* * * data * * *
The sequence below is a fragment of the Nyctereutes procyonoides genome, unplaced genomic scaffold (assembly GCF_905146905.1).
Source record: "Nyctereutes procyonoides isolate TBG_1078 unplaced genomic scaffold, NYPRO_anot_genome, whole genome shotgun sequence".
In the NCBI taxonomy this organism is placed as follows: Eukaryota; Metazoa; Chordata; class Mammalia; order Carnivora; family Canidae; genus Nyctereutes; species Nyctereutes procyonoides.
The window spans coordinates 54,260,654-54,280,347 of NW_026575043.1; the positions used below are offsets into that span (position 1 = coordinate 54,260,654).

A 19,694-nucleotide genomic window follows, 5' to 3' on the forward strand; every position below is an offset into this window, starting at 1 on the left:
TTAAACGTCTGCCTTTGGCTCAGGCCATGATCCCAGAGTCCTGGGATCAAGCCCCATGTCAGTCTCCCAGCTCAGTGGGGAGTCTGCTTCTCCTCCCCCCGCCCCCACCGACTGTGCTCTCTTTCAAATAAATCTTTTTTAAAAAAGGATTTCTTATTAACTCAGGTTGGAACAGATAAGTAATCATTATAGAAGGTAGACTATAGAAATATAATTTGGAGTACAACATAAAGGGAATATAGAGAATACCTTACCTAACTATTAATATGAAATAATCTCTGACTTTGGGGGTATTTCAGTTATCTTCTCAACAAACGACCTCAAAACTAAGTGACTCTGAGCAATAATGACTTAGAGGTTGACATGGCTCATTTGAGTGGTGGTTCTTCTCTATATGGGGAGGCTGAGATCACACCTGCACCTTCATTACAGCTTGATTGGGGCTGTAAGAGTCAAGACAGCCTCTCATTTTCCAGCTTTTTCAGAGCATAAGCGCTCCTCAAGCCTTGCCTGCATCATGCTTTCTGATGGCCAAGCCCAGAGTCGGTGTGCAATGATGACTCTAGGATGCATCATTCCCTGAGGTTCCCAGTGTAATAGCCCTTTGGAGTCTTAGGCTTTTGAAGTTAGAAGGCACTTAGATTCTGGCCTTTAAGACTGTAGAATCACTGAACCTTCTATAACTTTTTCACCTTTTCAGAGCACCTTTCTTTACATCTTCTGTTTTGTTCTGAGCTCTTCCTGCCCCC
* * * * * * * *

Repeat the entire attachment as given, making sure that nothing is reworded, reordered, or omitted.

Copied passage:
The sequence below is a fragment of the Nyctereutes procyonoides genome, unplaced genomic scaffold (assembly GCF_905146905.1).
Source record: "Nyctereutes procyonoides isolate TBG_1078 unplaced genomic scaffold, NYPRO_anot_genome, whole genome shotgun sequence".
In the NCBI taxonomy this organism is placed as follows: Eukaryota; Metazoa; Chordata; class Mammalia; order Carnivora; family Canidae; genus Nyctereutes; species Nyctereutes procyonoides.
The window spans coordinates 54,260,654-54,280,347 of NW_026575043.1; the positions used below are offsets into that span (position 1 = coordinate 54,260,654).

A 19,694-nucleotide genomic window follows, 5' to 3' on the forward strand; every position below is an offset into this window, starting at 1 on the left:
TTAAACGTCTGCCTTTGGCTCAGGCCATGATCCCAGAGTCCTGGGATCAAGCCCCATGTCAGTCTCCCAGCTCAGTGGGGAGTCTGCTTCTCCTCCCCCCGCCCCCACCGACTGTGCTCTCTTTCAAATAAATCTTTTTTAAAAAAGGATTTCTTATTAACTCAGGTTGGAACAGATAAGTAATCATTATAGAAGGTAGACTATAGAAATATAATTTGGAGTACAACATAAAGGGAATATAGAGAATACCTTACCTAACTATTAATATGAAATAATCTCTGACTTTGGGGGTATTTCAGTTATCTTCTCAACAAACGACCTCAAAACTAAGTGACTCTGAGCAATAATGACTTAGAGGTTGACATGGCTCATTTGAGTGGTGGTTCTTCTCTATATGGGGAGGCTGAGATCACACCTGCACCTTCATTACAGCTTGATTGGGGCTGTAAGAGTCAAGACAGCCTCTCATTTTCCAGCTTTTTCAGAGCATAAGCGCTCCTCAAGCCTTGCCTGCATCATGCTTTCTGATGGCCAAGCCCAGAGTCGGTGTGCAATGATGACTCTAGGATGCATCATTCCCTGAGGTTCCCAGTGTAATAGCCCTTTGGAGTCTTAGGCTTTTGAAGTTAGAAGGCACTTAGATTCTGGCCTTTAAGACTGTAGAATCACTGAACCTTCTATAACTTTTTCACCTTTTCAGAGCACCTTTCTTTACATCTTCTGTTTTGTTCTGAGCTCTTCCTGCCCCC